The Renaissance Court Regional Senior Center, at the Cultural Center, offers bridge, movies, clown classes and a choral group. Joyce Gallagher, director of senior services of the Department of Family and Support Services, knows how important these programs can be during dark days of winter.

“There’s something for everyone,” she said. “And if there’s not, we actually go and create them for you.”

The City of Chicago operates 21 senior centers, each hoping to reach the senior population, from delivering an at-home meal or providing a new educational outlet.

For Gallagher, who lives at Harbor Point, looking at Lake Michigan is something she cherishes, no matter how cold it gets.

“I love to sit and look at the lake because it’s ever-changing,” she said. “We are so fortunate in the New Eastside to have that at our front door.”

Musician wins a spot in the heart of New Eastside

by Mat Cohen

In New Eastside’s version of American Idol, there’s no Ryan Seacrest or dimming of lights,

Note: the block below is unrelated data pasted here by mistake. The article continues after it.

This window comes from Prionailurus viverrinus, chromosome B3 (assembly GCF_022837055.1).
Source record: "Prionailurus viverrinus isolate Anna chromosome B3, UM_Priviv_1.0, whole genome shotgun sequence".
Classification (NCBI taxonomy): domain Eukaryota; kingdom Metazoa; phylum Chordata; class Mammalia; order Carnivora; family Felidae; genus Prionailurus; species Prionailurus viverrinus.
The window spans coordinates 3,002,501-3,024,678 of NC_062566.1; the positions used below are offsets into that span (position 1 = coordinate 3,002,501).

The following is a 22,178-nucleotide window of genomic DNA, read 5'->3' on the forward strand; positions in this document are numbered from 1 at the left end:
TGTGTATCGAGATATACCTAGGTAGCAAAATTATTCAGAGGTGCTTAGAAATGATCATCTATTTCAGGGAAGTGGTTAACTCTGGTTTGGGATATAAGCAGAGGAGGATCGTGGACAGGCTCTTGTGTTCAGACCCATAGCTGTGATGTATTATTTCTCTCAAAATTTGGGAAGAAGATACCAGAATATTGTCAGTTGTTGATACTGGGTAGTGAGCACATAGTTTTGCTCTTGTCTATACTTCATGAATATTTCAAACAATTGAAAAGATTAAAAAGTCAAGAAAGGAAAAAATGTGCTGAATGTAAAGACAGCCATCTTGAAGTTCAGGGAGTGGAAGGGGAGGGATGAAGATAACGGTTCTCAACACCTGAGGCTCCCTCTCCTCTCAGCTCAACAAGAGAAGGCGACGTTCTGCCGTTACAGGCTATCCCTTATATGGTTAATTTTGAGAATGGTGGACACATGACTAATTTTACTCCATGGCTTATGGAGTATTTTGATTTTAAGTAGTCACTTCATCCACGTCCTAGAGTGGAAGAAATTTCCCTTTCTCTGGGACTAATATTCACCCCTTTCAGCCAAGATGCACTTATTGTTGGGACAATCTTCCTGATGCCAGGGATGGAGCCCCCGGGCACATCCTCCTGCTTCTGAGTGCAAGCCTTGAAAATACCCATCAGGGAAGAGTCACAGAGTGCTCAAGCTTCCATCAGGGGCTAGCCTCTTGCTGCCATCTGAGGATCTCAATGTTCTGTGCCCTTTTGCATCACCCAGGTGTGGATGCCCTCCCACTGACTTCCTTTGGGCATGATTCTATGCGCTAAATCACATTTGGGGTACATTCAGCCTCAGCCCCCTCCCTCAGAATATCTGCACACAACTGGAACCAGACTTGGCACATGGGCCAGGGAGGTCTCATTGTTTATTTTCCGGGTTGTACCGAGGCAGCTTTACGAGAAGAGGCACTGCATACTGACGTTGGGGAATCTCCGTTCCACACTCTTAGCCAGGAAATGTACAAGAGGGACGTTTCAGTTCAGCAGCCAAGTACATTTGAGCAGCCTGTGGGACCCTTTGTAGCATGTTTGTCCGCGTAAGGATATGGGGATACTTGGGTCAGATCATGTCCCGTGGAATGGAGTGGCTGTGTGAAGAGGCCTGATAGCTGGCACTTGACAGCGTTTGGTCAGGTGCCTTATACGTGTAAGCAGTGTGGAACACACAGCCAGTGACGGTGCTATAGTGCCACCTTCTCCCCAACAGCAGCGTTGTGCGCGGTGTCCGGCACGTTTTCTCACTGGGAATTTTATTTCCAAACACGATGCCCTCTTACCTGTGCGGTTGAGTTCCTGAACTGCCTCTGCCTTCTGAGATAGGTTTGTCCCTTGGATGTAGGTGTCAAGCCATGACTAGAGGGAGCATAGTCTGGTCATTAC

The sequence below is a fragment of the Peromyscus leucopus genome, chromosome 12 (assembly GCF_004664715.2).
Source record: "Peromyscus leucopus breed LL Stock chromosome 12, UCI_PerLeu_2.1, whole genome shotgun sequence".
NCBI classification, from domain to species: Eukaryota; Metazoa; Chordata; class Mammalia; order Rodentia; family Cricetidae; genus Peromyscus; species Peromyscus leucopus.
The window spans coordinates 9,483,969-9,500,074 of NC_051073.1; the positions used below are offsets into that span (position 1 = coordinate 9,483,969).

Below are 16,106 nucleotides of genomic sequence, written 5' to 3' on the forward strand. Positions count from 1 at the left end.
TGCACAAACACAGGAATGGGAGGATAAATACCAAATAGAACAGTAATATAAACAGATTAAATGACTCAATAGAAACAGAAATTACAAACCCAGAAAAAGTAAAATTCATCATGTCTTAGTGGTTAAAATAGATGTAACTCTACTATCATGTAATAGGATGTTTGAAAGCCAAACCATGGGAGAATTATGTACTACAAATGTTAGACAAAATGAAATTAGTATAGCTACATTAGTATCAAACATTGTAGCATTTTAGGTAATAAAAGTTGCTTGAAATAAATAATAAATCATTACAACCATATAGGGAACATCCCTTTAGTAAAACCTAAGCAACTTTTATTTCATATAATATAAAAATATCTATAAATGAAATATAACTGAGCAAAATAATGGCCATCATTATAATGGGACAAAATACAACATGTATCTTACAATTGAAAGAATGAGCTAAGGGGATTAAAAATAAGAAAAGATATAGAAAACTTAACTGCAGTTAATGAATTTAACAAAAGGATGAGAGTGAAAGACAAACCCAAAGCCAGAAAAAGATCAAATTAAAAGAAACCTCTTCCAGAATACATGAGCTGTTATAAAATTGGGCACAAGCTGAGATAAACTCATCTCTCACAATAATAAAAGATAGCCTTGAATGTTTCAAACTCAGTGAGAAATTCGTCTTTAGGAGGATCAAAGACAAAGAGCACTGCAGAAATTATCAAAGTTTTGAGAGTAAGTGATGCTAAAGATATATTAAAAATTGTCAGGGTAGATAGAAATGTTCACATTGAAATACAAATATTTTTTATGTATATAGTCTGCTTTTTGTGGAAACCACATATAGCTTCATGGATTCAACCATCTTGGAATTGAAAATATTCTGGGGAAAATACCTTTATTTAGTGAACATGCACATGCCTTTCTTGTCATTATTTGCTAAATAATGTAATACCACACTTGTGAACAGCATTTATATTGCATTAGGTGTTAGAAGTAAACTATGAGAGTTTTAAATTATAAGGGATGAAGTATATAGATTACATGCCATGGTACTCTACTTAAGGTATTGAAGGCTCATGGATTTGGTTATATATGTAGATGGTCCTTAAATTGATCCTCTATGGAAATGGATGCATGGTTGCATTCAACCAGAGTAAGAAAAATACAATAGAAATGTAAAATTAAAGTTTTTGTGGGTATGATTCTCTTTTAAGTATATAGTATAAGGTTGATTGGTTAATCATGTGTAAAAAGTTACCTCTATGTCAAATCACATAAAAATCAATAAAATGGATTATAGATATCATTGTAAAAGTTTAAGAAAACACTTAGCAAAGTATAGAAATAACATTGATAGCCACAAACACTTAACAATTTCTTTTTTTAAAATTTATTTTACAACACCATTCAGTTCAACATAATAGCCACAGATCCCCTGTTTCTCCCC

but there is a pretty great deal for the winner. Musician Justin Elliott has reaped the rewards after winning the competition Magellan Development Group puts on each year.

Elliot, a solo artist as well as frontman for the band Honeystone, has been living at the Aqua since the summer in exchange for being the real estate developer’s in-house musician.

The performance venue includes the Drunken Bean Coffee and Wine Bar every Sunday from

10 a.m. to noon.

“I like it, it’s a great atmosphere,” he said. “Sunday morning people are coming before football or after exercising. There’s a lot of traffic and I hope some people stay a little longer than normal because they like what they hear.”

Elliott also played in the park during the summer and throughout the neighborhood in other Magellan Development properties. “I am grateful for Magellan and the whole Lakeshore East community for being so supportive,” he said. “I’ve put a lot of work in creating this solo business so I can have events like the Drunken Bean. Same goes for the band, they’re some of my closest friends in the city and it’s been an irreplaceable experience.”